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The Dude
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Discussion Starter · #1 ·
The global economic crisis hurting consumption worldwide is not enough to soften the demands of Hyundai Motor Co.'s labor union, one of the country's most active labor groups.
Instead, the head of its union, Yoon Hae-mo, has actually proposed launching another strike at the onset of the New Year over frustrations in their attempts to iron out an acceptable deal with the automaker's management.

The global economic slump has forced Hyundai Motor, the country's leading carmaker, to adopt emergency measures to cope with dwindling demand worldwide. It has had to suspend production lines at the factory in Ulsan.

Despite reports of Hyundai employees willing to support management's scaling-down measures, the labor union is reportedly planning its annual strike, a tradition of more than 20 years.

A local Hyundai Motor labor branch announced on Thursday that it is likely to announce the intention to strike during the interim conference scheduled for today. However, such a proposal does not mean a strike is certain to take place.

Since its formation in 1987, the Hyundai labor union has launched a walkout every year, except for in 1994.

The motive for staging the walkout is reportedly over pay and plans to reduce night operations to two rotations per week at the plants within January, decisions agreed upon with the management in September.

But the labor union claims management is unwilling to follow through. It says negotiations with management since last month over details to run a pilot test for the weekly dual rotations have failed to narrow differences of opinion.

The labor union says it wants the company to follow through with the pledges made in the initial agreement. However, the company says it had not intended to break the terms of agreement, stressing that economic conditions have made its vows difficult to meet.

Hyundai management officials emphasize that they had not expected the global crisis to sharply cut car sales at the time of the negotiations.

As much as the downturn has forced the company to undertake large-scale production cuts not seen since the 1998 Asian financial crisis, Hyundai argues that it does not have enough orders to immediately launch the pilot bi-rotational operation each week.

The company has requested holding one rotation each week, in the case of its Jeonju plant, amid declining sales for bus orders. Currently, weekly night operators at the Jeonju factory work eight-hour shifts.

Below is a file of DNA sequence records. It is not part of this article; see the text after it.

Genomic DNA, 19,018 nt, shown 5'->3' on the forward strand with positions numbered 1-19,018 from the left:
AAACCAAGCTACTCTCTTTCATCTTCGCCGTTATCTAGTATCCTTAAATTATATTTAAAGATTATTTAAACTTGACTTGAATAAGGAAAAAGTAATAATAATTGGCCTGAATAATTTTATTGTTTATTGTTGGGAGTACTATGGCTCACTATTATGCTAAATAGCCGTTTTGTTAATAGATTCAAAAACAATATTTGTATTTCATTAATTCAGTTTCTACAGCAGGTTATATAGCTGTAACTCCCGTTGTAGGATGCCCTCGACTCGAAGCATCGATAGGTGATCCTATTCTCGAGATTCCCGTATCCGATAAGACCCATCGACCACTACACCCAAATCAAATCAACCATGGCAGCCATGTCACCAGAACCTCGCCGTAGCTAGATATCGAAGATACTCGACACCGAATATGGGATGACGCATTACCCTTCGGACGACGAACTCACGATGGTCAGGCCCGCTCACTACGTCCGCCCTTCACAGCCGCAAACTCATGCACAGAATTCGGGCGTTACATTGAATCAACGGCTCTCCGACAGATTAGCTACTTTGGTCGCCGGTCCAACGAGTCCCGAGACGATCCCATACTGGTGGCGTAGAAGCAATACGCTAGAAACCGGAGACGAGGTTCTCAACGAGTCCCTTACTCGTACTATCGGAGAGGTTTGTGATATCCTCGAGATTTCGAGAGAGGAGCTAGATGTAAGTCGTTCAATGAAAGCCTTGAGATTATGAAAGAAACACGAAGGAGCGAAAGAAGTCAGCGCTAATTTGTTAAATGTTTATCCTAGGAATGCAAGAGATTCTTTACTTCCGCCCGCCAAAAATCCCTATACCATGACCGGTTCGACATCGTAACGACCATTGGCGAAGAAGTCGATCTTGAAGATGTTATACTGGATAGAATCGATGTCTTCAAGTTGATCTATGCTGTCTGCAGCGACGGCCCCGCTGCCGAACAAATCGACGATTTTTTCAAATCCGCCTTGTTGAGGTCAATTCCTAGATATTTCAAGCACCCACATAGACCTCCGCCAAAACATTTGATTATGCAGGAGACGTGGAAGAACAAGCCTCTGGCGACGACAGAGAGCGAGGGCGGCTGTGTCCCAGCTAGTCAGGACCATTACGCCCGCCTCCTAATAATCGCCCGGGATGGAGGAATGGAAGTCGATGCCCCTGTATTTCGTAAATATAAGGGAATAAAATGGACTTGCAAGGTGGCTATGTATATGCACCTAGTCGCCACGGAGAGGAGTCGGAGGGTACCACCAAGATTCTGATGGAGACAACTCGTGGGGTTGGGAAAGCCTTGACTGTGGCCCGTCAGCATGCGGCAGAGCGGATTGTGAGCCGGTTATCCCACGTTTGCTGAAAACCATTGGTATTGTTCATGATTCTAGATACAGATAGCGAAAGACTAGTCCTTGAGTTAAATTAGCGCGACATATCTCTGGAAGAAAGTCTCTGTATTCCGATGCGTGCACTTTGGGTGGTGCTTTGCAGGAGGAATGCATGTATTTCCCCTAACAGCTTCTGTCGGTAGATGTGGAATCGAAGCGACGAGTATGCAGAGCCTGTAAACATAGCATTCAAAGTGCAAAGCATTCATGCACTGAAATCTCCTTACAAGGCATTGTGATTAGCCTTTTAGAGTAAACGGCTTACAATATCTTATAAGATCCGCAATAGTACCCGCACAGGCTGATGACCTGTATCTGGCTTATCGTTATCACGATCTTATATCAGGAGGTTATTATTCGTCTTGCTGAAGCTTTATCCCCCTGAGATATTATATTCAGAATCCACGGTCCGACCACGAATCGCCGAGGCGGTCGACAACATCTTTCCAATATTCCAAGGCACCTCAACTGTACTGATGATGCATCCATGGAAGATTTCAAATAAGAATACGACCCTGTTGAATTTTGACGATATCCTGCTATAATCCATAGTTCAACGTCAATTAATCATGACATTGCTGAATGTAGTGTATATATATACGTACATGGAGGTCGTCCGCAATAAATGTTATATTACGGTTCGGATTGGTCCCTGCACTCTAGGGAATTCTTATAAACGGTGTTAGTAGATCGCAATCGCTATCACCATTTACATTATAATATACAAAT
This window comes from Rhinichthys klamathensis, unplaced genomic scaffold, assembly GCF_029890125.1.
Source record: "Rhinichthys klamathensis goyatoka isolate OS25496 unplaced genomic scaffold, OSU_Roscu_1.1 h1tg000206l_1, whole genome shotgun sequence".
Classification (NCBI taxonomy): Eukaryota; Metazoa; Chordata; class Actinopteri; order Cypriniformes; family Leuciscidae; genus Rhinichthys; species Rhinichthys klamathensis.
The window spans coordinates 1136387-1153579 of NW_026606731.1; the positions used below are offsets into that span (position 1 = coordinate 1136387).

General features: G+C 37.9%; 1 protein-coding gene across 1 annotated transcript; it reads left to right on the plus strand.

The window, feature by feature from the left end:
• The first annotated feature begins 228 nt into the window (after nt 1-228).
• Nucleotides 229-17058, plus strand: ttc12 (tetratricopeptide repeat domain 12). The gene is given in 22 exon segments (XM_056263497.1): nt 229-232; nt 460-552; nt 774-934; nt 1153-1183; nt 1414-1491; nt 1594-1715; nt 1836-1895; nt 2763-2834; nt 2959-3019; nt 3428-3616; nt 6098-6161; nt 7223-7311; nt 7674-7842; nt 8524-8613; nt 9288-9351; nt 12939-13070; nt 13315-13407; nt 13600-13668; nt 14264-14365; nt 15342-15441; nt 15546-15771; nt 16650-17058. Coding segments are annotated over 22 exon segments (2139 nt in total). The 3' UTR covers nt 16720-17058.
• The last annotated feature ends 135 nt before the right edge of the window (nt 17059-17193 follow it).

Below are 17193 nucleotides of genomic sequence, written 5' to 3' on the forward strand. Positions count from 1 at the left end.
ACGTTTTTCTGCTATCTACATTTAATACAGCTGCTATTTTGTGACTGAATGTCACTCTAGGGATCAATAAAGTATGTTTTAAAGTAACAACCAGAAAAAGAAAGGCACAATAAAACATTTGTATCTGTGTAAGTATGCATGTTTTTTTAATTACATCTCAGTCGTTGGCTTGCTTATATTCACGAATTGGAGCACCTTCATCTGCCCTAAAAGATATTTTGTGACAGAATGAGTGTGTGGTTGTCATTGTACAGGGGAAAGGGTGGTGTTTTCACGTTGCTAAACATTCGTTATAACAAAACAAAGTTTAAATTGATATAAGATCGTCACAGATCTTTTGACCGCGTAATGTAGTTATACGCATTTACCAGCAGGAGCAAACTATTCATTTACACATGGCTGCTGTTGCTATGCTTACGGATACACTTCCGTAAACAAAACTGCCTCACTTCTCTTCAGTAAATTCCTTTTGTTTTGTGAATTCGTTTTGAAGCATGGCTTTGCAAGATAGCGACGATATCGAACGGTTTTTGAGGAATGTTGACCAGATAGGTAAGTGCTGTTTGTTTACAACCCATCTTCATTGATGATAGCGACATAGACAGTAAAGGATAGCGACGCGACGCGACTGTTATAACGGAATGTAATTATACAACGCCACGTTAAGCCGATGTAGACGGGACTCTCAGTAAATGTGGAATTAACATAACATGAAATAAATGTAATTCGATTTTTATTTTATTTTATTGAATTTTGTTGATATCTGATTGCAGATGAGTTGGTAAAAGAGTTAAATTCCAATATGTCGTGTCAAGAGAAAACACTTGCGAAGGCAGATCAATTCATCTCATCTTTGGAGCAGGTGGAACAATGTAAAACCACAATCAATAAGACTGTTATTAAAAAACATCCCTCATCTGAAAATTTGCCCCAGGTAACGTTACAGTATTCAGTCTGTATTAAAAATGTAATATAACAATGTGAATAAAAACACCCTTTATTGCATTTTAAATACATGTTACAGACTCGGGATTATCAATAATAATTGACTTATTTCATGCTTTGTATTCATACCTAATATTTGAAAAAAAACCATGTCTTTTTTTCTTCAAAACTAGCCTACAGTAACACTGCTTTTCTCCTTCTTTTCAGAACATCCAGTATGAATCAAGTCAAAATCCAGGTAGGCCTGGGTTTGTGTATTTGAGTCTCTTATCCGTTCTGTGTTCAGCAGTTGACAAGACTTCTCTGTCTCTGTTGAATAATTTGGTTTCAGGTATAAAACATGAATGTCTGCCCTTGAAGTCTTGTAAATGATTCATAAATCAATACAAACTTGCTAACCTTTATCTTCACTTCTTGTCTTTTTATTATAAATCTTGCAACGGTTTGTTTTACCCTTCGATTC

Industry observers see the labor union's plans to propose a strike at the upcoming meeting as a means to pressure management into an agreement.

Observers say there is even controversy among workers over the appropriateness of holding a strike during such uncertain times, more so as global automakers face survival challenges. Opponents believe a strike could create more job losses.

According to observers, approving the proposal for a walkout immediately after the meeting on Monday would be difficult. They even doubt the likelihood of a strike.

But they warn that failure to narrow differences between labor and management, whose ties are already chilly, could spark another big crisis at Hyundai.

By Yoo Soh-jung


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Premium Member
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2,511 Posts
Unions are a curse these days. If the union does not realize that car companies are on the brink of collapse, I say let them close and lose all the jobs forever. This is totally ridiculous and no one on the outside is going to have any sympathy for their plight.
 

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The Dude
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2,120 Posts
Discussion Starter · #3 ·
I'm pro unions if it wasn't for the unions all the airplane industry would be over in foriegn countries. If Boeing had there way thats what they would do ,thats why the new dreamliner is so far behind because they shipped out parts of it to non union foriegn manufacters that can't get the work done and its biting them in the a$$.
 

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Premium Member
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Nothing wrong with unions. Just a problem when a product is already priced at the top and there is no market. Canton Timken said they were no longer competitive in the market place as their roller bearings were already 2x the price of Federal Mogul. At some point a product reaches its max on cost/sales. There was no more to give, the union played hardball and they shut the plant for good. Thats all I am saying. Fight the fight when you are in a better position, not now.
 
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